I’ve decided to include a character with schizophrenia in my story. I have schizophrenia, and I’ve decided that I want one of my contributions to the world to be a depiction with a character with my condition in a speculative story that isn’t terrible. I have a good and growing understanding of schizophrenia and the plethora of problematic schizophrenia tropes to avoid (i.e. all of them) but in my experience, just using the word “schizophrenia” makes a long and circular explanation about why they shouldn’t freak out, given in the candied voice of death that every retail worker has mastered. So, avoiding those stigmas is hard.
I find myself unsure of whether I should lean towards explicitly contradicting stereotypes by having my character defy expectations within their story, or if I might be able to pull off a positive example in which real world stigmas aren’t included in the story. Also, I know that my experience is limited, and I want to fix my mistakes before they do any damage, so could you please point me to where can I find disability consultants? Thank you for your time.
Hello Emma, thanks for writing in!
This is both an exciting and challenging project. It seems to me that there are three related issues wrapped up in your question:
- Whether to have confronting stigma be part of the plot of your story.
- How to deal with all of the stereotypes that readers bring with them, which will affect how they interpret your story.
- How to find a disability consultant who can help you with your project. I’m going to go through each of these individually.
In order to decide whether you want stigma to be part of the plot, you will want to decide what the focus of your story is. What is the one thing you most want people to get out of reading this story? This “one thing” is your focus and it will determine the best way to handle stigma within your story. For example, if your focus is creating a positive depiction of a character with schizophrenia, then it would be great to have a world without stigma that shows readers a better way to do things. Alternatively, if you want to show how harmful stigma is, then having your character struggling against stigma would be important. A disability consultant with knowledge about storytelling structure could help you figure this piece out.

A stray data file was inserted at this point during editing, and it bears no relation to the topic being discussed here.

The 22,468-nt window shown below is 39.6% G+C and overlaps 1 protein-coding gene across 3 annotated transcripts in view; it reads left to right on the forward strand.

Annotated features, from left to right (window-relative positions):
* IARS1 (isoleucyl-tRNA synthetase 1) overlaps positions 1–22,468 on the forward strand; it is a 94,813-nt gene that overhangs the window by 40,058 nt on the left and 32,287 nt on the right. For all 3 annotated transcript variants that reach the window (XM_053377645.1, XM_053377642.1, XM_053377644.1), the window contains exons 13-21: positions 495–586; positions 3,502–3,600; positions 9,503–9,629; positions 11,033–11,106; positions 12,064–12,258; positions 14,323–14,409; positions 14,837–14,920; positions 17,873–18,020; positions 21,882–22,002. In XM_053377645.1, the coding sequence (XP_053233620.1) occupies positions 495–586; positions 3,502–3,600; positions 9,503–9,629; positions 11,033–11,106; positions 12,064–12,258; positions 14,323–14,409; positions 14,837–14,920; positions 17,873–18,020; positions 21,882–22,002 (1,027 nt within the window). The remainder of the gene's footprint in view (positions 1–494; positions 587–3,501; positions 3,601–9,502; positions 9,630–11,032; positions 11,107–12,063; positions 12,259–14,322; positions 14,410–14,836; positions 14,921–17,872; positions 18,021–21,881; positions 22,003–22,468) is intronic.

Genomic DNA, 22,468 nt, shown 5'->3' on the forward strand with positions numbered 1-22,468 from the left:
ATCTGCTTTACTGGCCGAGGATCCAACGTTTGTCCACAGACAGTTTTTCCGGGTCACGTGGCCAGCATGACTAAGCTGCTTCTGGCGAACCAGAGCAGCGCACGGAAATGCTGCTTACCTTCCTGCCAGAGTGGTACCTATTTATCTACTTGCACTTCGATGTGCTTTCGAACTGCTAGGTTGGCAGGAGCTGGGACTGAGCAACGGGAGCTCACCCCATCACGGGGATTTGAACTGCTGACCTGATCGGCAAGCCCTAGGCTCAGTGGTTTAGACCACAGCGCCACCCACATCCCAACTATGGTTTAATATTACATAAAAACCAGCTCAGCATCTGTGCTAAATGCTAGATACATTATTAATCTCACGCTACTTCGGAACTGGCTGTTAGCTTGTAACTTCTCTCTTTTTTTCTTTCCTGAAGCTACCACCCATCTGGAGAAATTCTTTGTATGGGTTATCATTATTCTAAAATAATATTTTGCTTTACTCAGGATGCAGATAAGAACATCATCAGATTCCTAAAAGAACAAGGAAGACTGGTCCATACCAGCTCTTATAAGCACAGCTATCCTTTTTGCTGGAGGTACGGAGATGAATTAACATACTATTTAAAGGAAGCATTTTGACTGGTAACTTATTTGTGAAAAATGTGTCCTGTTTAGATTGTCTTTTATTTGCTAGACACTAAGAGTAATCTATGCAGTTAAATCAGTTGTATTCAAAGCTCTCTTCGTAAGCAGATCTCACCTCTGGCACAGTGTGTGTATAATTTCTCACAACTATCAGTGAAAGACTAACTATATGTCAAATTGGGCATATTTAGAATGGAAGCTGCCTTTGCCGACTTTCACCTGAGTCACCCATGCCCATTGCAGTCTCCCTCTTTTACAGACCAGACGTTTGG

The second issue is dealing with the stereotypes that readers bring with them. This involves being aware of stereotypes specific to schizophrenia, as well as knowing broad stereotypes that commonly come up in disability representation. Even if stigma is not part of your plot, there are many ways to address these stereotypes. Sometimes that involves directly contradicting a stereotype, but it can also involve being explicit about what is happening in the story so that the stereotype is not being reinforced. For example, there is a stereotype about disabled people being bitter about their disabilities. That stereotype could be directly contradicted by creating a cheerful disabled character. Alternatively, that stereotype could also be addressed by having a disabled character that is bitter about the ableism they face, but who is explicitly shown to not be bitter their disability itself.
The third issue is finding a consultant that is a good fit for you. If you feel comfortable bringing in your personal experience and research on the representation of schizophrenia, then a consultant with broad knowledge about stereotypes, disability representation, and writing could be a good fit for you. A good place to start looking for someone with those skills is my list of Disability Consultants for Geeky Projects. I pulled this list together specifically because it can be hard to find consultants and I was getting questions from people looking for consultants for specific things.
However, if you want a consultant who has personal experience with schizophrenia, then your best option would be to search the internet for “schizophrenia sensitivity reader” or ask around in disability-focused social networking groups. When interacting with folks in groups, be sure to follow each group’s code of conduct and let folks know that this is a paid project.
I hope that this helps and gets you going in a good direction!
Fay from Writing Alchemy